These Are the 2 Reasons You May Need a Booster Shot Right Now, Study Says
A recent report says data shows only some people need a third dose.
As the White House continues to lay out plans for widespread administration of COVID vaccine booster shots, some experts have expressed their belief that third doses this soon are unnecessary and even potentially risky. A recent review of data published by 18 experts, including two U.S. Food and Drug Administration (FDA) officials, concluded that none of the current data indicates that the general population need booster shots now. However, the review did note that there are two specific reasons some people could benefit from getting an additional dose.
According to the review published in The Lancet, boosters "could be appropriate for some individuals in whom the primary vaccination … might not have induced adequate protection." Per the researchers, these are people who received a vaccine with low efficacy and those who are immunocompromised.
An additional dose could help these people boost their immunity. However, the researchers noted that "people who did not respond robustly to the primary vaccination might also not respond well to a booster." There is still more research to be done on booster shots, even among those who might benefit from getting them soon. "It is not known whether such immunocompromised individuals would receive more benefit from an additional dose of the same vaccine or of a different vaccine that might complement the primary immune response," the researchers added.
The review's writers acknowledged that at some point, the general population might benefit from booster shots. However, they do not believe that time is now. "Boosting might ultimately be needed in the general population because of waning immunity to the primary vaccination or because variants expressing new antigens have evolved to the point at which immune responses to the original vaccine antigens no longer protect adequately against currently circulating viruses,"the review reads. At the same time, "To date, none of these studies has provided credible evidence of substantially declining protection against severe disease, even when there appear to be declines over time in vaccine efficacy against symptomatic disease."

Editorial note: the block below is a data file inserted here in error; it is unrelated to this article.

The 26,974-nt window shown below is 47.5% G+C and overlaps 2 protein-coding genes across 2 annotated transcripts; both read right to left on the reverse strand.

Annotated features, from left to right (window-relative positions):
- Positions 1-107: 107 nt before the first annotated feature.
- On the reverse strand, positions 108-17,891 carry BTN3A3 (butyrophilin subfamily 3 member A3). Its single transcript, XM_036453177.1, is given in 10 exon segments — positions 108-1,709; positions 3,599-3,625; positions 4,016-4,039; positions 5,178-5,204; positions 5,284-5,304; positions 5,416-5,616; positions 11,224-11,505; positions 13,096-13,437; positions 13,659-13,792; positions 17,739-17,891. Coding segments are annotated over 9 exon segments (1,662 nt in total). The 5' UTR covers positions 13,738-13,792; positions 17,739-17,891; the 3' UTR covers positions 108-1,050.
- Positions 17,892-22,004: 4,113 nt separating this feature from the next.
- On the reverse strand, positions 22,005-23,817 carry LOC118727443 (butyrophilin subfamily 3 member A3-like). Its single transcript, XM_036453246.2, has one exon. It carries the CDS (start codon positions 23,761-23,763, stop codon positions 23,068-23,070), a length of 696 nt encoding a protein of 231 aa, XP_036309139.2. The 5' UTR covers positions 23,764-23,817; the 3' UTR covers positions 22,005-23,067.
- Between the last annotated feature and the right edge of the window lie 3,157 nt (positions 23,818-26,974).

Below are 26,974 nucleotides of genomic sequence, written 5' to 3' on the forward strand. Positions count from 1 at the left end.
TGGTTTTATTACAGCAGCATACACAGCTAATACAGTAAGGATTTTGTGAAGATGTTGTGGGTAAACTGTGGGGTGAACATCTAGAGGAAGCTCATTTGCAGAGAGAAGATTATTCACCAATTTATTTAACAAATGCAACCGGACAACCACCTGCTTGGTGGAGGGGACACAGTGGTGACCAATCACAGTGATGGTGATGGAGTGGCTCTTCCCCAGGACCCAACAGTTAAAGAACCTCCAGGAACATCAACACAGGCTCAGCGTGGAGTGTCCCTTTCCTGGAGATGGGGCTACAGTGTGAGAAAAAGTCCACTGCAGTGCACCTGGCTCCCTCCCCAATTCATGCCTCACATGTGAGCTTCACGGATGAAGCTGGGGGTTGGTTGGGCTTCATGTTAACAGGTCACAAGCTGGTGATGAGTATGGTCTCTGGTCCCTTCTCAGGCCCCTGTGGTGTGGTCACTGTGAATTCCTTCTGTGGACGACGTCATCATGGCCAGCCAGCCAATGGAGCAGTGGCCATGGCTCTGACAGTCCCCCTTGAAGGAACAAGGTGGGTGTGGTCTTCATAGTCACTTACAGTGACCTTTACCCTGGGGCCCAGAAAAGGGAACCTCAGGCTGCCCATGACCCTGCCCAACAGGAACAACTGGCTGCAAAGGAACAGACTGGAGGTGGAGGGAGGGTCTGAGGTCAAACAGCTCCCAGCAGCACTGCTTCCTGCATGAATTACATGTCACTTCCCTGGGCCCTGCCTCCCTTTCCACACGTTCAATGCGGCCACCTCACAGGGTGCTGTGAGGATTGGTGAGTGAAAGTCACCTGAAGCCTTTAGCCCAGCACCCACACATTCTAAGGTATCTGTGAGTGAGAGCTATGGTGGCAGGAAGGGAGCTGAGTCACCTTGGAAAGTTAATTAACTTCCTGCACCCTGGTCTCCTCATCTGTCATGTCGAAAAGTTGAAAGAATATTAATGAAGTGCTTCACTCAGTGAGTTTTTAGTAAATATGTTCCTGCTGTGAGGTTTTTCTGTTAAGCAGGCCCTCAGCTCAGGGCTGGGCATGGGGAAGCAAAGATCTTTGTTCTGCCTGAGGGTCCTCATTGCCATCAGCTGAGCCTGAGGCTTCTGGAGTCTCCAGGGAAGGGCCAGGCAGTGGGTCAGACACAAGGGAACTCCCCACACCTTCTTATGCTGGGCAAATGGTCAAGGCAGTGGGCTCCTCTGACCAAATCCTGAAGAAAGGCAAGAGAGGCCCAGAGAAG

On Aug. 26, The Wall Street Journal reported that the Biden Administration might advocate for booster shots as soon as six months after your second dose. However, experts have been divided on whether or not the additional dose is actually necessary that soon.
On Aug. 17, CNN reported that the Centers for Disease Control and Prevention (CDC) and the FDA authorized and recommended booster shots for immunocompromised individuals, because they are unlikely to have had a robust response to the first two doses of Moderna or Pfizer's COVID vaccines, but everyone else may have to wait longer. Per CNN, a committee of FDA advisers is set to meet on Sept. 17 to review the data they've collected and Pfizer's application to administer a third dose of its vaccine.
"The message that boosting might soon be needed, if not justified by robust data and analysis, could adversely affect confidence in vaccines and undermine messaging about the value of primary vaccination. Public health authorities should also carefully consider the consequences for primary vaccination campaigns of endorsing boosters only for selected vaccines," the scientists warned in the review.
The researchers pointed out that promoting booster programs for some vaccines and not others could be challenging to implement. They say that it's essential to base booster recommendations on complete data on all the vaccines available in the U.S., "and to develop clear public health messaging before boosting is widely recommended."